The United States Constitution was ratified in 1789, but not without considerable debate. During the Constitutional Convention, delegates debated major issues such as the makeup of the legislature and the effect of slavery on representation. When the new constitution was up for ratification by the states, James Madison, Alexander Hamilton and John Jay had to write a series of pamphlets known as the "Federalist Papers" to convince Americans to ratify the constitution, as many were fearful of the increased power of the federal government.
Articles of Confederation
A new constitution was necessary due to the failure of the colonies' existing form of government under the Articles of Confederation. The Articles, officially ratified in 1781, were written by members of the Second Continental Congress, which had declared independence in 1776 and was overseeing the war effort against Britain. Under the Articles, the federal government was weak: There was no executive branch, and Congress had no power to tax, nor raise a standing army. Shays' Rebellion in 1786, an uprising of disgruntled war veterans, revealed the necessity of a standing army to keep the country unified as well as a need for taxes to pay for government expenditures like a war effort. Recognizing that the Articles were insufficient to govern this new country, the states decided to call a Constitutional Convention in 1787 to meet in Philadelphia.
The major debate between the 55 delegates at the convention was over the type of legislature. Delegates of larger states called for seats in the legislature to be determined proportionally by population, while smaller states wanted each state, no matter the population, to have equal representation in Congress. Ultimately, the delegates would compromise by having a bicameral, or two-house, legislature, which included a House of Representatives determined by population and a Senate where each state had just two representatives. James Madison, architect of the compromise, would argue in "Federalist No. 10" that such a system helps avoid the tyranny of the majority and is essential to a democracy.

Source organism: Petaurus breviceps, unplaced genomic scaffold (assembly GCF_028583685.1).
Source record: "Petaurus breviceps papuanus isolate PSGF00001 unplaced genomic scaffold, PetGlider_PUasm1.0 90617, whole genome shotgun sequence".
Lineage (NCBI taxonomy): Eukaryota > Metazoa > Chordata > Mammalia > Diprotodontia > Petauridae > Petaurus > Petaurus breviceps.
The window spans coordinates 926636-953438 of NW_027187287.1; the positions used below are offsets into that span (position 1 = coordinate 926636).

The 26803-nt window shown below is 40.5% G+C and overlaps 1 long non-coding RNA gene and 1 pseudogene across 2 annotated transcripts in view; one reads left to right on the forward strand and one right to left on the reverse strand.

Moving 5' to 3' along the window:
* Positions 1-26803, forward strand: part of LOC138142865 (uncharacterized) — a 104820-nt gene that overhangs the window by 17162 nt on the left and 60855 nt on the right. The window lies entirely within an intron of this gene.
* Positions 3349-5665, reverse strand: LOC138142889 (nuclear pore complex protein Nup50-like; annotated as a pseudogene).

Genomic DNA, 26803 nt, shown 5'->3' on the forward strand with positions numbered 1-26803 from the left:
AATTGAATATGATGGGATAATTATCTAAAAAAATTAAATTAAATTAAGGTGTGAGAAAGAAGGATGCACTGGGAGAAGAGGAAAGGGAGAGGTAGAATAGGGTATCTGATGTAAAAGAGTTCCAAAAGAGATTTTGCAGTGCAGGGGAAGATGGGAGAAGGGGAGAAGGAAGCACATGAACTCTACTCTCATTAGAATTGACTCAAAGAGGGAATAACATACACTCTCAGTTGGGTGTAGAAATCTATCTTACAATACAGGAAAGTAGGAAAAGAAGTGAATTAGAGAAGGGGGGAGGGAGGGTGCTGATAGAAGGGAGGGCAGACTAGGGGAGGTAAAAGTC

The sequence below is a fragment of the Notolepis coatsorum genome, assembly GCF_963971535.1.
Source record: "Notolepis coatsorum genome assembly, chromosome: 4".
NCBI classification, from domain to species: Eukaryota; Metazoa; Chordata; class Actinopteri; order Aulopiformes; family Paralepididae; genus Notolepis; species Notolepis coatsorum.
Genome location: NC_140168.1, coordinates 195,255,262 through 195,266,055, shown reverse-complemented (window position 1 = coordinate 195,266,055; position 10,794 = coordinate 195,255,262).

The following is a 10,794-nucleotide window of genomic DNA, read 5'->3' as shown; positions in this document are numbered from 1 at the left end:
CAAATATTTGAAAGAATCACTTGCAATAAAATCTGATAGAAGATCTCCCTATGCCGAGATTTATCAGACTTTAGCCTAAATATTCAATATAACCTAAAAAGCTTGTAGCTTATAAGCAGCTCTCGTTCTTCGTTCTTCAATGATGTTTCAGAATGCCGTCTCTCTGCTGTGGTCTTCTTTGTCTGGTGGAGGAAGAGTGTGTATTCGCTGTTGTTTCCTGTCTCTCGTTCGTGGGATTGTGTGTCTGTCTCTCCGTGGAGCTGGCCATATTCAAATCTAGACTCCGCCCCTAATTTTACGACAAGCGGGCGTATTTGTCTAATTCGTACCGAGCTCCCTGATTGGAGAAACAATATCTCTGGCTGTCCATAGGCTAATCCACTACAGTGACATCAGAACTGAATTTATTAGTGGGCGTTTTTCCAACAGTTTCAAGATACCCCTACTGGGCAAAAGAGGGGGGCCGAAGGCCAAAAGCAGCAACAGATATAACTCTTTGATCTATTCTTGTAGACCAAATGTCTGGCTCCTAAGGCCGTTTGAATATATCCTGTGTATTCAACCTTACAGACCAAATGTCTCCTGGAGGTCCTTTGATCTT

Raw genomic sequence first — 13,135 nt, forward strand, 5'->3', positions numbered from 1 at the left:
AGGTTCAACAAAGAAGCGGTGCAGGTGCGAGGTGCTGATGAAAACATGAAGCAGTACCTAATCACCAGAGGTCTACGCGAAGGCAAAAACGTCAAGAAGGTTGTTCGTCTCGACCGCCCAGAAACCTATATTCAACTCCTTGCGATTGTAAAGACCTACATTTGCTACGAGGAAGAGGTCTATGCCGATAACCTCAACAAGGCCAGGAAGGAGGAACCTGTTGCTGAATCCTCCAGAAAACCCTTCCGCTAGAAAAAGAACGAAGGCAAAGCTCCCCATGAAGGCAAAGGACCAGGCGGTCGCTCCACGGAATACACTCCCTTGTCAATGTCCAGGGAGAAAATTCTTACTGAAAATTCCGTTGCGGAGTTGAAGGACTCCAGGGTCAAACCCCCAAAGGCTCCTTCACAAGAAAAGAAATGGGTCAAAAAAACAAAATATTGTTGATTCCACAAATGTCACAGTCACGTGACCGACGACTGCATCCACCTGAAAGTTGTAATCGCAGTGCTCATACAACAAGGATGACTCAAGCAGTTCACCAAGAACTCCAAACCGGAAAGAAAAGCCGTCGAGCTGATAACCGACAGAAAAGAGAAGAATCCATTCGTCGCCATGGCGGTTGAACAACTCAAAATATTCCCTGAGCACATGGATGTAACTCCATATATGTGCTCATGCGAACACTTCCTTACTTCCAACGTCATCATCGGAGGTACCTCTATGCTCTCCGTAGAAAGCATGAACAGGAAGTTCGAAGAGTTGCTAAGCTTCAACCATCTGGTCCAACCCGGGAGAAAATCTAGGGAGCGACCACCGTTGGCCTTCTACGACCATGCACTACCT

Slavery and Representation
The second major issue was between northern and southern states over the issue of slavery. Many of the northern states sought to ban slavery entirely, and, failing that, at least to ban the importation of new slaves. A compromise was reached whereby Congress could legislate against the slave trade, but not until 1808, effectively protecting the trade for another 20 years, during which time there was a substantial rise in the importation of slaves into the South. Additionally, when determining each state's number of seats in the House of Representatives, southern states such as South Carolina wanted their slave population to count towards their total share of representatives, even though the slaves had no legal rights as citizens. A compromise was eventually reached whereby slaves were counted as 3/5 of a person in determining a slave state's representatives.
The Federalist Papers
In addition to these two compromises, the delegates had to convince the states themselves to ratify the new document, even though it would give the central government more power at the states' expense, in contrast to the Articles. This new Constitution created a strong executive branch, which the Articles lacked, and gave Congress the power to tax and raise an army. Between 1787 and 1788, as the states considered ratification of the new Constitution, its primary author, James Madison, along with Alexander Hamilton and John Jay, wrote a series of pamphlets known as the "Federalist Papers," encouraging Americans to ratify the Constitution and convincing them of the need for the strong central government it created. Ultimately, the states agreed to ratify the Constitution only if it included a Bill of Rights, currently the first ten amendments to the Constitution, which protect various individual rights.
Aatif Rashid writes on international politics and culture. His articles have appeared in magazines such as "The Oxonian Globalist" and online at Future Foreign Policy and ThinkPolitic. He holds Bachelor's degrees in English and history from U.C. Berkeley and a Masters degree from the University of Oxford.